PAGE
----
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Ten years ago on Super Tuesday, a violent tornado outbreak erupted across southern United States, killing 57 people, injuring hundreds and destroying thousands of buildings.
The outbreak occurred on Super Tuesday on Feb. 5, 2008, while 24 U.S. states were holding primary elections and caucuses to select candidates for the upcoming presidential election.
According to a report by the National Weather Service (NWS), the outbreak went down as the second deadliest February tornado event since record-keeping began in 1950. Also, it was the largest outbreak since May 31, 1985.
The storm broke many records, including the longest-tracking tornado to date. A tornado touched down for a continuous 122-mile track through north-central Arkansas. That is the longest single track since record-keeping began in 1950.
Over the course of the outbreak, 87 tornadoes touched down and five were classified as EF4 tornadoes on the Enhanced Fujita Scale.
Missouri, Illinois, Arkansas, Alabama and Tennessee were among the affected states in which primaries were being held. Some voting locations were forced to close early due to the approaching severe weather.
"Most people died in Memphis and Nashville, Tennessee, because they were the biggest cities impacted," AccuWeather Meteorologist Bob Smerkbeck said.
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The outbreak's rampage lasted over 15 hours from the afternoon of Feb. 5 until the early morning of Feb. 6. The storm system produced several destructive tornadoes in heavily populated areas, most notably in the northeastern end of the Nashville metropolitan area and the Memphis metropolitan area in Jackson, Tennessee.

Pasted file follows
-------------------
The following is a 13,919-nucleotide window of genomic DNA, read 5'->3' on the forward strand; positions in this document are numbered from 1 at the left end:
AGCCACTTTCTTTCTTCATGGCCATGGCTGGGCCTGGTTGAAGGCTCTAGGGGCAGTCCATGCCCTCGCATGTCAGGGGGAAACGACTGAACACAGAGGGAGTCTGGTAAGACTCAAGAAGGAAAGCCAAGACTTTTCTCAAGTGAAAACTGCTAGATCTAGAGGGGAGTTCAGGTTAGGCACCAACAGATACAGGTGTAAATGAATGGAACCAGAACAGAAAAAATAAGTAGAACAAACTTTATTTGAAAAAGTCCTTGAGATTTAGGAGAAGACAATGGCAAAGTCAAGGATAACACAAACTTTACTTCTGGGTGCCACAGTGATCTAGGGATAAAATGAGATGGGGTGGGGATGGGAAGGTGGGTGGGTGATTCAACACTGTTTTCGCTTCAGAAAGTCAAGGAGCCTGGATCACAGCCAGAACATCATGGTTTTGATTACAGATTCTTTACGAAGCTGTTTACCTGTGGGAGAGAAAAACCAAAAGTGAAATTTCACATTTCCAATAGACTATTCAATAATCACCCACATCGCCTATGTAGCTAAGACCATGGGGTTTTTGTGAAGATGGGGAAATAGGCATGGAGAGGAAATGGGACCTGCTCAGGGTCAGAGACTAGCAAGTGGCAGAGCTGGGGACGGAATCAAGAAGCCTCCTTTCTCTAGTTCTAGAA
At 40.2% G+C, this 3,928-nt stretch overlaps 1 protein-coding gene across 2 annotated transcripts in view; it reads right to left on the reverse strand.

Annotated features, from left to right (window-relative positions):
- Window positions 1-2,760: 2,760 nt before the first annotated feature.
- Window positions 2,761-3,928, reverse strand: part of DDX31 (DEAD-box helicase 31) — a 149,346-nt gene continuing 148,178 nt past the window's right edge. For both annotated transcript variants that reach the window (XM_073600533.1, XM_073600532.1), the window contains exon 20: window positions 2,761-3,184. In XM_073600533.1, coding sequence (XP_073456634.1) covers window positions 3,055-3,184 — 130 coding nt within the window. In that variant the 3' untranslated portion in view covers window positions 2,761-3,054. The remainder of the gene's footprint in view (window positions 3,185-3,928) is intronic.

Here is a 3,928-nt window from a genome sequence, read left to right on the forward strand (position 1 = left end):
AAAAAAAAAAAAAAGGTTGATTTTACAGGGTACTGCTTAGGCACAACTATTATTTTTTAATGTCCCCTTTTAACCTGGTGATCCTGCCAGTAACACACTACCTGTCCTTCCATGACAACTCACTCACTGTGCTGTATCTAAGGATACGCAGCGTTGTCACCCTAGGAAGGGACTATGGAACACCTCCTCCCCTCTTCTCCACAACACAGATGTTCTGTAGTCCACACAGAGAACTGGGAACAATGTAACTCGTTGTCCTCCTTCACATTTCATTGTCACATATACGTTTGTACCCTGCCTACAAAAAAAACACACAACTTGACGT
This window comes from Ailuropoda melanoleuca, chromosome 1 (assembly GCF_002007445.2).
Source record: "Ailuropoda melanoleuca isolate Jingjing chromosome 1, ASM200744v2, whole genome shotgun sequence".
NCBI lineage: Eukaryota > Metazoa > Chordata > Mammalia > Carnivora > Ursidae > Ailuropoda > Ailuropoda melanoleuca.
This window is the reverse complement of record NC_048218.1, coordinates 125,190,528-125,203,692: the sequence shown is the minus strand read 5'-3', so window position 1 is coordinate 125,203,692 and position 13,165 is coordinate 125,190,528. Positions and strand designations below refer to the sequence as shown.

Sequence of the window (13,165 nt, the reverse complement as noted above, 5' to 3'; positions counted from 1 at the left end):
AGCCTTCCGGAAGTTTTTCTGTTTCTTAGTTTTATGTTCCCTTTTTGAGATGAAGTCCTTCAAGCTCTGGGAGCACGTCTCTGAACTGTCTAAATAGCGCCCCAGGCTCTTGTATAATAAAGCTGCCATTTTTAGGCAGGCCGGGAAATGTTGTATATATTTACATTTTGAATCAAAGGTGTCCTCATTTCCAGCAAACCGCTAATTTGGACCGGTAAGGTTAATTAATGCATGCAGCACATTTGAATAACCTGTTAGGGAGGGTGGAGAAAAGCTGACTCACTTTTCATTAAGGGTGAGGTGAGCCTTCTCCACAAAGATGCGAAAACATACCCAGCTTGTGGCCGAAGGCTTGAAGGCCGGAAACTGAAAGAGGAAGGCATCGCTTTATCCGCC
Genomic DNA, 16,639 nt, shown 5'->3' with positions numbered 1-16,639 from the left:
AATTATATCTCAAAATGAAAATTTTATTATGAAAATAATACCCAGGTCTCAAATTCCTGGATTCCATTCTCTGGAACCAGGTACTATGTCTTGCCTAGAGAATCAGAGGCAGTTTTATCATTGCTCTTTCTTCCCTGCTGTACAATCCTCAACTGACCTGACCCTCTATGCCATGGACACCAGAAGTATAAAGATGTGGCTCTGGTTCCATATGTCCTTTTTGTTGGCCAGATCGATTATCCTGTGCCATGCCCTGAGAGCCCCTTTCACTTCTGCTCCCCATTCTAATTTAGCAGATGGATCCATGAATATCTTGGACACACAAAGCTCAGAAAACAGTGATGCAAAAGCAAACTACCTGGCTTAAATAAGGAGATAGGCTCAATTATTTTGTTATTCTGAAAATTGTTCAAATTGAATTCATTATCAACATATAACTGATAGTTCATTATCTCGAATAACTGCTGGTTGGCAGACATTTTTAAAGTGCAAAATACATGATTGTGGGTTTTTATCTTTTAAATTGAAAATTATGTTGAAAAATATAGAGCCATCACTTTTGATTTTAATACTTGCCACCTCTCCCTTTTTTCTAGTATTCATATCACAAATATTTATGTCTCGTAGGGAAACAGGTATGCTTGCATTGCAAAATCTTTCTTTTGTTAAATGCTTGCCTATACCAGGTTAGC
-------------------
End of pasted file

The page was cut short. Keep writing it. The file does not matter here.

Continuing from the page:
"All the pieces for severe weather came together for this outbreak. La Niña fed the jet stream energy across lower Mississippi and Tennessee Valleys needed to sustain supercell thunderstorms. The surface storm caused a warm and humid southerly flow from the Gulf of Mexico for severe thunderstorm fuel," Smerkbeck said.
A strong to moderate La Niña pattern was underway, which causes a stronger-than-average jet stream across the southern U.S.
A squall line formed in the early morning from east Texas northward into Missouri and then it moved east.
"The atmospheric cap ahead of the squall line took longer than expected to break, which allowed the atmosphere to heat up and become ready to explode in the afternoon across Arkansas and southern Missouri where thunderstorms produced tornadoes," Smerbeck said.
Out of the 87 tornadoes, 31 were rated as EF0, 30 were rated as EF1, 16 were rated as EF2, five were rated as EF3 and five were rated as EF4.
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